i have atrial fibrillation and chf my doc want to put a Implantable Cardioverter Defibrillator in me and was wondering if thats a life time thing or can i get mt heart stringer and not need it any more ?
of running - shortness of breath - leg musceles ache with latic acid buildup - chest pounding - have to stop running / stress test on 10/19 - diagnosis - exercise induced atrial fibrillation / no known incidences of AF when not excercising / appt. with cardiologist 10/23 - perscribed an echo cardiogram & 50mg. twice daily of Tambocor (flecanide) / Questions - 1) Will incidence of AF increase as I age? 2) Will AF incidences occur even if I quit exercising?
My husband unfortunately has much worse matters because he has Cardiomyopathy also which could have caused the Atrial Fibrillation or the Atrial Fibrillation could have caused the Cardiomyopathy. All of this is so confusing and it seems like there are no easy answers. I would sure be interested in hearind about others that are going through this and what their successes have been.
Too high (or too low) calcium may cause a variety of arrhythmias, including atrial fibrillation. Atrial fibrillation may have a lot of causes. Most of them are related to structural changes in the left atrium (dilatation or hypertrophy) which tends to worsen BY having atrial fibrillation, which is why atrial fibrillation starts with brief episodes and ends up as a permanent condition. Hypertension seems to be a major risk factor.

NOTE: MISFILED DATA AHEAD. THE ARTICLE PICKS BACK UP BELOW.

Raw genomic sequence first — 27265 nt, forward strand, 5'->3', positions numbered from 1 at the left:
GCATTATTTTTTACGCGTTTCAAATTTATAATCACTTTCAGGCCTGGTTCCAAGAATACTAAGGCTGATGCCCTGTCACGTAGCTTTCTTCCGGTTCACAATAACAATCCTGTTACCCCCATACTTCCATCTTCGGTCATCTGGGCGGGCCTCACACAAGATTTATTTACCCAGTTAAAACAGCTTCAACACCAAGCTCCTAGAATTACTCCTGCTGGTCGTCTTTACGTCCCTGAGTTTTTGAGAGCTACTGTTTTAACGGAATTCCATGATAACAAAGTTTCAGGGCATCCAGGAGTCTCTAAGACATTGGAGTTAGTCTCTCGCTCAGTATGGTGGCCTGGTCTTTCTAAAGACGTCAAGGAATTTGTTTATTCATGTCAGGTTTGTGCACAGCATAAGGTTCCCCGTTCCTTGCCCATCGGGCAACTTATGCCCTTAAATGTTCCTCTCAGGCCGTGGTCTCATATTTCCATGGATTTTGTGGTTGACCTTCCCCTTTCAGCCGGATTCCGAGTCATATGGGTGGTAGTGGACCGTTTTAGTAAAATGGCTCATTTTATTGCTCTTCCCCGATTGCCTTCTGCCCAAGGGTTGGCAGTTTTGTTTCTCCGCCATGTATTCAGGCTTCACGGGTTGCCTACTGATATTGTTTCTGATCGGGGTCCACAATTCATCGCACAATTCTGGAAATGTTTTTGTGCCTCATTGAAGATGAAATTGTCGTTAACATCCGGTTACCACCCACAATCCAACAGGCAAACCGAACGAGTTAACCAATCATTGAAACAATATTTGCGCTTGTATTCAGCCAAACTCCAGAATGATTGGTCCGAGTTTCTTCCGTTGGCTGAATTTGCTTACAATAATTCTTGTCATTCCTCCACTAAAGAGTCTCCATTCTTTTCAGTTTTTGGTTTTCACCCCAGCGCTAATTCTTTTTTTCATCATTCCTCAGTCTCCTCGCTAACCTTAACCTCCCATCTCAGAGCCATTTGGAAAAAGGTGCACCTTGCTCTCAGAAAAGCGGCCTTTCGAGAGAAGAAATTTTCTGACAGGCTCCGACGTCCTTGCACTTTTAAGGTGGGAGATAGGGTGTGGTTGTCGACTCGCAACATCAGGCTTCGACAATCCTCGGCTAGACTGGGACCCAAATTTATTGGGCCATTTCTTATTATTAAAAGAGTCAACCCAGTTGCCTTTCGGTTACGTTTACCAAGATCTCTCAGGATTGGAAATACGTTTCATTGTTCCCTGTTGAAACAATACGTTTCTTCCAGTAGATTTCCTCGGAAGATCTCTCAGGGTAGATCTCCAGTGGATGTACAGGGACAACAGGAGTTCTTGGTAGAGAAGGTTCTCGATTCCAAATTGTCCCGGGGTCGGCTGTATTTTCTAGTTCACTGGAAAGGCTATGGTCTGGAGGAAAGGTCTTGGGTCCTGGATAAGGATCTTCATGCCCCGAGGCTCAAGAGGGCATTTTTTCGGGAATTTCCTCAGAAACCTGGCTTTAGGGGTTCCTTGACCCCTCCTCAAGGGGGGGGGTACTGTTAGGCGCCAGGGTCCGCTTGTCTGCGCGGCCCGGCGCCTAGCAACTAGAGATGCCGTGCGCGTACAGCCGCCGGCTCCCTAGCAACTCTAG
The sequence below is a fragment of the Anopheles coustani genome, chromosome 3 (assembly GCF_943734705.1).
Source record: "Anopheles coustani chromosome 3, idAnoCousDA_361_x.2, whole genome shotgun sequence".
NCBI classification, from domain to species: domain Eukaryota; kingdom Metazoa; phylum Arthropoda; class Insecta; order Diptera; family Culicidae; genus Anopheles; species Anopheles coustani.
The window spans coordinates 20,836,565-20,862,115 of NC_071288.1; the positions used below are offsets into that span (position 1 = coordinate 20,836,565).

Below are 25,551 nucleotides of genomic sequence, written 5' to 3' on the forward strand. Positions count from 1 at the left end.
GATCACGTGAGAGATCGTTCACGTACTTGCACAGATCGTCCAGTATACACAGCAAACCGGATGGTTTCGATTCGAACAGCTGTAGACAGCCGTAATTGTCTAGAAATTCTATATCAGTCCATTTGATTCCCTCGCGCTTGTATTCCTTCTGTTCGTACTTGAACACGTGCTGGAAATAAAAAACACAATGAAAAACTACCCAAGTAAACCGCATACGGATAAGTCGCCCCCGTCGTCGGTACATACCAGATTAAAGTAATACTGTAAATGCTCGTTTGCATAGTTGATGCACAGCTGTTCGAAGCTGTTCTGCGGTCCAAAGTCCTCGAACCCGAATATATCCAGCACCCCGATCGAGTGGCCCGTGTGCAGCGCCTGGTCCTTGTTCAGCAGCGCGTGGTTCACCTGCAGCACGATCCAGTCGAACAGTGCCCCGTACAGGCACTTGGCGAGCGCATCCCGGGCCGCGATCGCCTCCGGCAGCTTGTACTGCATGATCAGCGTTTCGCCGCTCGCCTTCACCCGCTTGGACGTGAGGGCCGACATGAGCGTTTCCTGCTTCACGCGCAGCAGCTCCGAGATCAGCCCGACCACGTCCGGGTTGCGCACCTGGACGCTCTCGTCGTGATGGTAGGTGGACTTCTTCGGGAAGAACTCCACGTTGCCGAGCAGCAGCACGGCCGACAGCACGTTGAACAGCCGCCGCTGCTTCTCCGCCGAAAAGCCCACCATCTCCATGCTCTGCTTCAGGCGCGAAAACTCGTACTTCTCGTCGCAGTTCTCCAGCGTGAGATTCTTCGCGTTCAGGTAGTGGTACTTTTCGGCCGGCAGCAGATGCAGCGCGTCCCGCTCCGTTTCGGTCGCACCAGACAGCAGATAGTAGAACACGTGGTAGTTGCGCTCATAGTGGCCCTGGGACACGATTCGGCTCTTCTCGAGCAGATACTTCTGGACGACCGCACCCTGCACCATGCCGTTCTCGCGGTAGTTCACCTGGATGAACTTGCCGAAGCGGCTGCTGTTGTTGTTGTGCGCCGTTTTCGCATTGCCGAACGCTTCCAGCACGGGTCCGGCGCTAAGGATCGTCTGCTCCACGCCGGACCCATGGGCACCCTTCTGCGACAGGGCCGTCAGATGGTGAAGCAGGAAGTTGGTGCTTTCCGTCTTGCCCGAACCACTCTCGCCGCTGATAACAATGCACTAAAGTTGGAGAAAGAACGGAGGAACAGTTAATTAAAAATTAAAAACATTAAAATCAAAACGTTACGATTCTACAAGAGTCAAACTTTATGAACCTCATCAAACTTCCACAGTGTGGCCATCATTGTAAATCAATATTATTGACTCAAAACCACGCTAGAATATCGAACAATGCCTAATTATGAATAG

Are there alternatives to coumadin for treating atrial fibrillation in an 89 year old male? This discussion is related to <a href='/posts/show/794153'>Live Health Chat: Atrial Fibrillation, April 13th (Special Guest Dr. Bruce Lindsay, Cleveland Clinic)</a>.
There are treatments for atrial fib but no cures for most of us. Antiarrythmics are available and a few have success with ablations. Depends on the cause of your atrial fib. I have tried both of these options with some decrease in the number of episodes of atrial fib but no cessation . I am going to start a new antiarrthmic called dofetilde (Tikosyn), but like I told my EP doc, I'm searching for a cure. I wish you luck and hang in there!
Will a <span style = 'background-color: #dae8f4'>pace</span>maker help a 90 year old woman with atrial fibrillation -otherwise physically healthy - with alzheimers. Walks only with help at present time...............